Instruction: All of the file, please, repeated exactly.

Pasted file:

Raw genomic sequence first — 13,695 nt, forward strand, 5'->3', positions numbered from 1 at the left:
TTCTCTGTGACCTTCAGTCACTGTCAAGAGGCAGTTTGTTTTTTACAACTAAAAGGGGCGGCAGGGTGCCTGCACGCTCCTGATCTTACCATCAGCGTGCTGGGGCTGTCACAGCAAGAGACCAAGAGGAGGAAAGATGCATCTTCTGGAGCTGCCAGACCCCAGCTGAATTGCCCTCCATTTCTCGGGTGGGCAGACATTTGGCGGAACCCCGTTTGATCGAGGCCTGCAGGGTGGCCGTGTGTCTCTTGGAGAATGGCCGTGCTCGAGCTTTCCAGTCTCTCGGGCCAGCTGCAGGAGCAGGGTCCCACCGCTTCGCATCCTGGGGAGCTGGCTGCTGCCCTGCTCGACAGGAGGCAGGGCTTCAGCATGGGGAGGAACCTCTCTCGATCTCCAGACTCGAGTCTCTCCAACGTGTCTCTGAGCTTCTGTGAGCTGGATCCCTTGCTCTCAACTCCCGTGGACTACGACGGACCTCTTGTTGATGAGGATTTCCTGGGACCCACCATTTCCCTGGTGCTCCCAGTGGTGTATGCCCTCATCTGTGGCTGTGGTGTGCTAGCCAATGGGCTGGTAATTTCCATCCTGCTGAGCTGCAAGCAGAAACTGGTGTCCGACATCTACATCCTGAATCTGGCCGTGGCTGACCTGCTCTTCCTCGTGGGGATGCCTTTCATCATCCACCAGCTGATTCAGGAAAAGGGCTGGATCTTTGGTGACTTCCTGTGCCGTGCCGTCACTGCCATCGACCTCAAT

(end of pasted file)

Raw genomic sequence first — 13,695 nt, forward strand, 5'->3', positions numbered from 1 at the left:
TTCTCTGTGACCTTCAGTCACTGTCAAGAGGCAGTTTGTTTTTTACAACTAAAAGGGGCGGCAGGGTGCCTGCACGCTCCTGATCTTACCATCAGCGTGCTGGGGCTGTCACAGCAAGAGACCAAGAGGAGGAAAGATGCATCTTCTGGAGCTGCCAGACCCCAGCTGAATTGCCCTCCATTTCTCGGGTGGGCAGACATTTGGCGGAACCCCGTTTGATCGAGGCCTGCAGGGTGGCCGTGTGTCTCTTGGAGAATGGCCGTGCTCGAGCTTTCCAGTCTCTCGGGCCAGCTGCAGGAGCAGGGTCCCACCGCTTCGCATCCTGGGGAGCTGGCTGCTGCCCTGCTCGACAGGAGGCAGGGCTTCAGCATGGGGAGGAACCTCTCTCGATCTCCAGACTCGAGTCTCTCCAACGTGTCTCTGAGCTTCTGTGAGCTGGATCCCTTGCTCTCAACTCCCGTGGACTACGACGGACCTCTTGTTGATGAGGATTTCCTGGGACCCACCATTTCCCTGGTGCTCCCAGTGGTGTATGCCCTCATCTGTGGCTGTGGTGTGCTAGCCAATGGGCTGGTAATTTCCATCCTGCTGAGCTGCAAGCAGAAACTGGTGTCCGACATCTACATCCTGAATCTGGCCGTGGCTGACCTGCTCTTCCTCGTGGGGATGCCTTTCATCATCCACCAGCTGATTCAGGAAAAGGGCTGGATCTTTGGTGACTTCCTGTGCCGTGCCGTCACTGCCATCGACCTCAAT